... the results. The Venza is not a lightweight machine and the tepid 181-horsepower engine just isn't up to the task of merging or accelerating with any great urgency. If you're going to get a Venza wagon, get it with the V6. Regardless of which engine you choose, both are teamed to a 6-speed automatic and both can run on regular unleaded gasoline. On the road, the Venza's steering feels reasonably well connected but the wheel can feel a bit heavy at slower speeds. The Venza rides on big 19- and 20-inch wheels and tires that create a rather harsh ride over rough pavement and more road noise inside the cabin.
AVAILABLE ALL-WHEEL DRIVE It's rare that a manufacturer will offer all-wheel drive (AWD) across the board, often reserving the option – if it is an option – for only the high-horsepower, top-of-the-line trim levels. Toyota provides it throughout the 2014 Venza range, from the base LE, which can be purchased for around $30,000, to the top-of-the-line V6 Limited.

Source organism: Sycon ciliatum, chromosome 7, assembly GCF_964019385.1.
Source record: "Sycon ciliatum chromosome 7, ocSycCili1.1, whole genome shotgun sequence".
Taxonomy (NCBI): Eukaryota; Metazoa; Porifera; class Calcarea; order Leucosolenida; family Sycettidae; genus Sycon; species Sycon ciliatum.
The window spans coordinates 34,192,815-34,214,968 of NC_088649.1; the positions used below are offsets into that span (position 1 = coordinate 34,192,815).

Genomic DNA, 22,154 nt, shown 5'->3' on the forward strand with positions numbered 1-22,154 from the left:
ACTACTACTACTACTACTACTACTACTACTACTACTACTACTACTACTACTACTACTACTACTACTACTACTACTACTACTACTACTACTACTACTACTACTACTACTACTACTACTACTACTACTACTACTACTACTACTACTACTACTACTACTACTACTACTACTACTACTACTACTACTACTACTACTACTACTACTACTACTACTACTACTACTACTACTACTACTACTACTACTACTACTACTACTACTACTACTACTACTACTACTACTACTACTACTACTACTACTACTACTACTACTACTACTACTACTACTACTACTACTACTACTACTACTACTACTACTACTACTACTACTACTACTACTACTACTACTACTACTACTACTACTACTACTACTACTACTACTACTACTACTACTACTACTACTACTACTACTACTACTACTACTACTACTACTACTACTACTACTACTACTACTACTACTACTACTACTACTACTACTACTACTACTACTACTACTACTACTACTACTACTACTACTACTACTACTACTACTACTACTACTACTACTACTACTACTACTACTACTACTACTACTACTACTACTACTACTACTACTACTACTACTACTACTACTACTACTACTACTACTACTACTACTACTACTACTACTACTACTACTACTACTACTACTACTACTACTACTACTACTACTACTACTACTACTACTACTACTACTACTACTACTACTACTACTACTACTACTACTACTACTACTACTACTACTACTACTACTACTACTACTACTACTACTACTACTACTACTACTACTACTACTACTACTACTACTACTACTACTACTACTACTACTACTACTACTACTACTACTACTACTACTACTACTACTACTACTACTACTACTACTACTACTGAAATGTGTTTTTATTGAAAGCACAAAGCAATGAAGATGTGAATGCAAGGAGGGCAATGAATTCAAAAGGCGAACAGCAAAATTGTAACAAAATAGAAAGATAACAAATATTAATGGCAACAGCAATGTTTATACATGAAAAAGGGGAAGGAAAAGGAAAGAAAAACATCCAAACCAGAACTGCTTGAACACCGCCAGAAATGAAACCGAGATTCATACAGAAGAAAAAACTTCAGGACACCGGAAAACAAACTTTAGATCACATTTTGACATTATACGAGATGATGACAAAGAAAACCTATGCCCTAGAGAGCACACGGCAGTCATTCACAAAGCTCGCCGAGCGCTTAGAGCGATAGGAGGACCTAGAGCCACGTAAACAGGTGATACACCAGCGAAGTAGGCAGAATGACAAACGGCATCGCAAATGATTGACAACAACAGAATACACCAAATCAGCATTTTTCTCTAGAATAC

1-TOUCH FOLD-FLAT SEATS If you use a sport-oriented utility for its utility, there are few things more frustrating than loading gear at the rear hatch only to discover that you can't fold the rear seats from that position. Toyota's 2014 Venza supplies an all-too-logical cure with 1-touch fold-flat levers located in the cargo area. It ain't rocket science, but given the feature's relative scarcity (on competitive vehicles) you'd think it was.
2014 Toyota Venza Details